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Stephen Harper greets supporters during a campaign rally in Guelph, April 4, 2011. (CHRIS WATTIE/CHRIS WATTIE/REUTERS)
Stephen Harper greets supporters during a campaign rally in Guelph, April 4, 2011. (CHRIS WATTIE/CHRIS WATTIE/REUTERS)

Impossible to please, Ontario ends up with nothing Add to ...

Around the country they go, trying to curry the favour of one province after another. For Newfoundland and Labrador, Stephen Harper promises a loan guarantee for a hydroelectric project. For Quebec, Michael Ignatieff vows to help build a new hockey arena. For other provinces with seats up for grabs in this spring's federal election, good things are surely on the way.

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There is, however, one notable exception. With more battleground ridings than any other province, Ontario is the path to a majority government for Mr. Harper's Conservatives and out of the political wilderness for Mr. Ignatieff's Liberals. But during elections, as between them, federal politicians know that there's no point in trying to appeal to Ontarians' sense of unanimity - because they don't have one.

Such is the plight of Premier Dalton McGuinty, who on Monday gamely called for federal leaders to extend to his province the same generosity that was shown for Newfoundland and Labrador's Lower Churchill Falls energy development.

"When Prime Minister Harper pledges specific aid to another part of Canada for a specific multibillion [dollar]project, 40 per cent of that money is coming from Ontarians," Mr. McGuinty said. "When it comes to support from the federal government for energy projects, Ontario is looking for equal treatment."

More accurately, Mr. McGuinty should have said that he's looking for equal treatment. Collectively, Ontarians don't much care one way or another - whether it's about their under-representation in the House of Commons, or lesser access to employment insurance benefits, or the relative lack of support for their infrastructure projects.

The common explanation for that indifference is a lack of regional identity. Voters in the country's largest province, by this account, see themselves as Canadians first and as Ontarians a distant second - a far cry not just from Quebeckers, but also from many Albertans, British Columbians or Newfoundlanders.

Mr. McGuinty has spent a fair chunk of his nearly eight years in office trying to create more of a provincial identity, and accompanying sense of grievance, including with a "fairness" campaign launched in his first term. But his province's diversity, more than any noble commitment to national unity, has stood in his way.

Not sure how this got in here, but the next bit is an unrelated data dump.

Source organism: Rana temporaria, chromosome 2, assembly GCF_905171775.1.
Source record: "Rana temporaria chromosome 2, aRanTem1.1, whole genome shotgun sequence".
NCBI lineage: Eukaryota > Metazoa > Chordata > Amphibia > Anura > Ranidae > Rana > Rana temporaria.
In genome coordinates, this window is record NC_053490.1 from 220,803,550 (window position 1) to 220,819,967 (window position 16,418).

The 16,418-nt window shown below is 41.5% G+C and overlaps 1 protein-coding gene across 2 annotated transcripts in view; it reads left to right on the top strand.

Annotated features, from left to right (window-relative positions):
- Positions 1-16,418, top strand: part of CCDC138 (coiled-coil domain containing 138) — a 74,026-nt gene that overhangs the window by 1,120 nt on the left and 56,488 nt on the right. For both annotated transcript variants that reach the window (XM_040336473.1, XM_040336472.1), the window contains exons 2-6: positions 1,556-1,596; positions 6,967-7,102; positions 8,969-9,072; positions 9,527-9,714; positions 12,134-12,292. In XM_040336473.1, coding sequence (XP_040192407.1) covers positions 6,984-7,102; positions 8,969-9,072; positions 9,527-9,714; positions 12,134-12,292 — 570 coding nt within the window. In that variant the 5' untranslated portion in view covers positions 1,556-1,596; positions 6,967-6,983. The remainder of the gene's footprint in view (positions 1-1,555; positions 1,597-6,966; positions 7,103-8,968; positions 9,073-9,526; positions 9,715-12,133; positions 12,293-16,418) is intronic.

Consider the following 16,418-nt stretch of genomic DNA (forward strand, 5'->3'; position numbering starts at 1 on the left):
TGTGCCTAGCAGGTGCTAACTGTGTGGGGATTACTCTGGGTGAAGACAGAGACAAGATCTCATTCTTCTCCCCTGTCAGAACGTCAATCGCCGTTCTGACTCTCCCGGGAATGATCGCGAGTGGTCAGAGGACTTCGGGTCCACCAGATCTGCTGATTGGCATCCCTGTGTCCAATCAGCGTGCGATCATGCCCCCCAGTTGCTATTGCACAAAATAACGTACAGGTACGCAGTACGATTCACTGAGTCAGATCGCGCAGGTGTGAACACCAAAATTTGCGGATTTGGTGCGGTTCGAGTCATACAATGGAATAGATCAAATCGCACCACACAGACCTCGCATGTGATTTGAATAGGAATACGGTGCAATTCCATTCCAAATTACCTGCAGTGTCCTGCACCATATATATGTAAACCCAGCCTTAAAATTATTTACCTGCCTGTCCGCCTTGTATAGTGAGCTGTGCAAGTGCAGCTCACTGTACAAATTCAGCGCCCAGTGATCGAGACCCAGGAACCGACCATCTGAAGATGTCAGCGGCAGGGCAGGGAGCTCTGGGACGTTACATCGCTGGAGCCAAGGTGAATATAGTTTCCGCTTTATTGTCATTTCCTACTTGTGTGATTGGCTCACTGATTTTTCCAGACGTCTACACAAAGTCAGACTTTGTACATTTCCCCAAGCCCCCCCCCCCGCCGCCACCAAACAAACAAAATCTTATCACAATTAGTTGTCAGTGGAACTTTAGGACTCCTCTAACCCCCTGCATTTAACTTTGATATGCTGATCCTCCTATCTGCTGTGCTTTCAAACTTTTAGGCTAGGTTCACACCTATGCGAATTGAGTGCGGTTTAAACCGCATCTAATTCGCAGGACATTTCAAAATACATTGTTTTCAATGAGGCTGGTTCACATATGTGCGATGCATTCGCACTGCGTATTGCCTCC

That diversity is not just cultural, which is the obvious difference between Ontario and Quebec, but also economic. Alberta and Newfoundland have oil. Saskatchewan, on top of agriculture, has a booming resource sector. British Columbia, to a lesser extent, has forestry. The closest that Ontario comes is manufacturing, but that's so varied that it only marginally ties people together.

The reality is that, even if federal leaders wanted to cater to the entire province at once, it's not clear what they'd be able to offer.

To keep Mr. McGuinty happy, federal parties could promise to finally help Ontario get on with building a new nuclear reactor - but that's hardly got populist appeal, particularly in light of recent events in Japan. The Premier would also like to see the province finally get its due number of seats in Parliament, but the promise of more politicians is hardly a huge vote-getter.

Promises with broader appeal would create so many headaches elsewhere that the parties have good reason to avoid them during the campaign. Voters in the Greater Toronto Area would surely like to see a major investment in easing traffic congestion, but it would be impossible to offer it there without also extending it to the likes of Vancouver and Calgary - pushing the costs into the tens of billions. EI reform, meanwhile, would play well in smaller Ontario cities - but probably not well enough to make up for the strife it would cause in Quebec and Atlantic Canada.

Much more palatable, particularly from the perspective of Mr. Harper's Conservatives, is to micro-target their messages to key ridings. That means small-scale, feel-good infrastructure announcements, and heavy wooing of specific ethnic minorities. But it will very rarely involve anything that will bring together people from either side of the GTA, let alone from across the province.

The leaders will be speaking to a small number of Ontarians as much as anyone in the country. They just won't speak to the province all at once, or offer much that could make it stronger as a whole.

Follow on Twitter: @aradwanski

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